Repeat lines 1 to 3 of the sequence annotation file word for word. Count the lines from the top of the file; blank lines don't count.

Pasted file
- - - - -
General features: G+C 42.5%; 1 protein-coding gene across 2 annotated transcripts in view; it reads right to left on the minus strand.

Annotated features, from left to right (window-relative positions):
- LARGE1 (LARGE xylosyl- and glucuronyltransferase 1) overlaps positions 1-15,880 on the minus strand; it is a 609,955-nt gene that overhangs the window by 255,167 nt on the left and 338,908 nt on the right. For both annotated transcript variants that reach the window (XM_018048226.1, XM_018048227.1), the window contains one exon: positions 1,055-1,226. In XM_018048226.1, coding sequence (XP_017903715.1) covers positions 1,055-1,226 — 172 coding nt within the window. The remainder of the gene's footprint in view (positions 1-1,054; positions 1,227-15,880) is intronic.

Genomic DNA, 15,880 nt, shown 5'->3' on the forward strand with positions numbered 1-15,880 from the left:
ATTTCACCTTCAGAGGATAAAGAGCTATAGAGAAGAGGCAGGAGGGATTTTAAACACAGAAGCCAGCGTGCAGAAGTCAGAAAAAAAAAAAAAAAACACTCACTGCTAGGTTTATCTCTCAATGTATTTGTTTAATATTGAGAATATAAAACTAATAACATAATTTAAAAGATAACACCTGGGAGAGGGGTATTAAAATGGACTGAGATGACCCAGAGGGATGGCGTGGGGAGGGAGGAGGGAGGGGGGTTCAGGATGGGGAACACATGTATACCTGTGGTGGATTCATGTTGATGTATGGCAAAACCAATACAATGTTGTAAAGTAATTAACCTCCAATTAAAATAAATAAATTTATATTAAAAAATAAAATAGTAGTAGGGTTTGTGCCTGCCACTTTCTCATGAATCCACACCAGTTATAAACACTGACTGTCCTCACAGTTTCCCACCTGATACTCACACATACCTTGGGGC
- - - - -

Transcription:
General features: G+C 42.5%; 1 protein-coding gene across 2 annotated transcripts in view; it reads right to left on the minus strand.

Annotated features, from left to right (window-relative positions):
- LARGE1 (LARGE xylosyl- and glucuronyltransferase 1) overlaps positions 1-15,880 on the minus strand; it is a 609,955-nt gene that overhangs the window by 255,167 nt on the left and 338,908 nt on the right. For both annotated transcript variants that reach the window (XM_018048226.1, XM_018048227.1), the window contains one exon: positions 1,055-1,226. In XM_018048226.1, coding sequence (XP_017903715.1) covers positions 1,055-1,226 — 172 coding nt within the window. The remainder of the gene's footprint in view (positions 1-1,054; positions 1,227-15,880) is intronic.